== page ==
Saturday, December 13, 2008

Dec 15-19 Programs

Jean’s Pick of the Week: Al’ America! In spite of a few misgivings on my part about what looked on the surface like a flimsy premise propped up by pop culture, Jonathan Curiel managed to convince me that there are indeed deep Arabic and Islamic roots in American culture. It was a fun hour as well as an illuminating one. I was particularly fascinated by the connections he drew between Mississippi blues and the Call to Prayer. We forget that many of the slaves brought here from Africa were Muslim, some highly literate and deeply devout. So it’s not so much of a stretch, after all, to imagine that their Islamic influence would persist and survive, just as West African voodoo made its way to Haiti, and New Orleans, where it got mixed up with Jelly Roll Morton and Elvis Presley.

Monday: Cuba on the Threshold of its 5oth Anniversary: The speculation is that the election of Barack Obama opens the way to a thaw in Cuban-American relations. We’ll ask New York Times reporter Roger Cohen who wrote “The End of the End of the Revolution” in a recent issue of the Sunday magazine.

Tuesday: The Evolution of Faith: Parker Palmer traces his own journey with the Christian faith. Parker is unfailingly excellent in the way he delivers his message, and Jossey Bass has just re-issued his very first book, The Promise of Paradox: A Celebration of Contradictions in the Christian Life.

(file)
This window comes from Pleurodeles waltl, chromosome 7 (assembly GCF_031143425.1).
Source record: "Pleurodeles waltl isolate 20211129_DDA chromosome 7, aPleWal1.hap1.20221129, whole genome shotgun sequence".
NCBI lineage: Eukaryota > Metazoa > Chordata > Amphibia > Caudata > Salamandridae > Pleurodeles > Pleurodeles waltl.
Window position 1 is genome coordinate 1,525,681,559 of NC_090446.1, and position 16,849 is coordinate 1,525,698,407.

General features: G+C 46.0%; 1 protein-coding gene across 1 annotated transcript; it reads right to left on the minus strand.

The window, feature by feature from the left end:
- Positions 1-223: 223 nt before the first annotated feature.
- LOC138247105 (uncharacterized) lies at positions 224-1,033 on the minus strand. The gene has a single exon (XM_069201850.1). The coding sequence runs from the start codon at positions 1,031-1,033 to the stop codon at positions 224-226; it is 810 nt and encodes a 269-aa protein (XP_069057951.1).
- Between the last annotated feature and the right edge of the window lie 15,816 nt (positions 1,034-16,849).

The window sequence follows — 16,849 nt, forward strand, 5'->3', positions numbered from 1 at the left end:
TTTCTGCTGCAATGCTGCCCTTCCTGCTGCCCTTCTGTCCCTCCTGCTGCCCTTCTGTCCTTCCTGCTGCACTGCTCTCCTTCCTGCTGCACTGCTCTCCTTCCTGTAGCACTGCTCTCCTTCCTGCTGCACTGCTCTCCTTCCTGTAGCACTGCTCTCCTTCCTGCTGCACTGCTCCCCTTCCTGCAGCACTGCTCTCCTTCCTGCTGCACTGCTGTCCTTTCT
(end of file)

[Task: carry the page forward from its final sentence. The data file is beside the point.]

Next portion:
Wednesday: Gay Rights: A Universal Principle? During the last ten years there has been a growing acceptance of homosexuality - at least in the "Western" world. France recently proposed that gay rights be added to the UN Universal Declaration of Human Rights. The Vatican is opposed. There's a lot of public debate -- both for, against and in the fuzzy in-between. We’ll cover it all and get your views as well.

Thursday: The Winter Solstice Poetry Circle of the Air with Molly Peacock: Molly’s chosen a bright, upbeat poem for this darkest of times. Look for it on our website and join in with your favorite poem of the season.

Friday: Broccoli and Other Tales of Food and Love: It’s broccoli but it’s not really broccoli. It’s actually a collection of stories by the gorgeous Lara Vapnyar that links food to lonely, loveless dating among recent Russian immigrants – described by Publishers Weekly as a take on the poignant oddities of New York Russian émigré life that is universally palatable.

You can’t say we’re not eclectic.

Coming up in February: we’ve been promised a program with Philippe Petit, the crazy Frenchman who walked a tightrope between the twin towers of The World Trade Center –- one of my personal heroes and the star of Man on Wire, a documentary which has been nominated for an Oscar.

I’m outa here. Go crazy this weekend.

Jean

1 comment:

so NOT cool said...

I wanted to join in for the poetry circle, but I wasn't in the right place at the right time. I don't know if I can fit/format my poem into the comments, so I'll include a link. :)

poem link

Happy Solstice!